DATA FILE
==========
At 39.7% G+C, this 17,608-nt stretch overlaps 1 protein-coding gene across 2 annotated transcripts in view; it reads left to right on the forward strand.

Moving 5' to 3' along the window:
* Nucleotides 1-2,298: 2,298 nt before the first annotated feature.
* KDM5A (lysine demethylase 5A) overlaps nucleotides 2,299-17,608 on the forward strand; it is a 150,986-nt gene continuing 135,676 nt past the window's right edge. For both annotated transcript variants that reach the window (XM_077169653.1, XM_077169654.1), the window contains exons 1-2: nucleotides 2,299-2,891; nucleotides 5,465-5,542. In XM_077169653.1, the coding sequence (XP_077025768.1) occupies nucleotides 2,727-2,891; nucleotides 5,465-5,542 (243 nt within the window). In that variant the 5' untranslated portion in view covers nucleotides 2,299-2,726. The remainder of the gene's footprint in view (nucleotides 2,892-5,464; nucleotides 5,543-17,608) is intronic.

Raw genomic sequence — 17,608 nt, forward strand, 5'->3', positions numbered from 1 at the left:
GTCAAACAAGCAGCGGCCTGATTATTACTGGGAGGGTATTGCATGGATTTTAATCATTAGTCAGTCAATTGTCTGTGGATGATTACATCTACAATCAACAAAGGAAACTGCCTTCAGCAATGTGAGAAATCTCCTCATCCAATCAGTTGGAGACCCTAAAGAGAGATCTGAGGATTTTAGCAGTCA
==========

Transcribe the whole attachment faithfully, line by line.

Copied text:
At 39.7% G+C, this 17,608-nt stretch overlaps 1 protein-coding gene across 2 annotated transcripts in view; it reads left to right on the forward strand.

Moving 5' to 3' along the window:
* Nucleotides 1-2,298: 2,298 nt before the first annotated feature.
* KDM5A (lysine demethylase 5A) overlaps nucleotides 2,299-17,608 on the forward strand; it is a 150,986-nt gene continuing 135,676 nt past the window's right edge. For both annotated transcript variants that reach the window (XM_077169653.1, XM_077169654.1), the window contains exons 1-2: nucleotides 2,299-2,891; nucleotides 5,465-5,542. In XM_077169653.1, the coding sequence (XP_077025768.1) occupies nucleotides 2,727-2,891; nucleotides 5,465-5,542 (243 nt within the window). In that variant the 5' untranslated portion in view covers nucleotides 2,299-2,726. The remainder of the gene's footprint in view (nucleotides 2,892-5,464; nucleotides 5,543-17,608) is intronic.

Raw genomic sequence — 17,608 nt, forward strand, 5'->3', positions numbered from 1 at the left:
GTCAAACAAGCAGCGGCCTGATTATTACTGGGAGGGTATTGCATGGATTTTAATCATTAGTCAGTCAATTGTCTGTGGATGATTACATCTACAATCAACAAAGGAAACTGCCTTCAGCAATGTGAGAAATCTCCTCATCCAATCAGTTGGAGACCCTAAAGAGAGATCTGAGGATTTTAGCAGTCA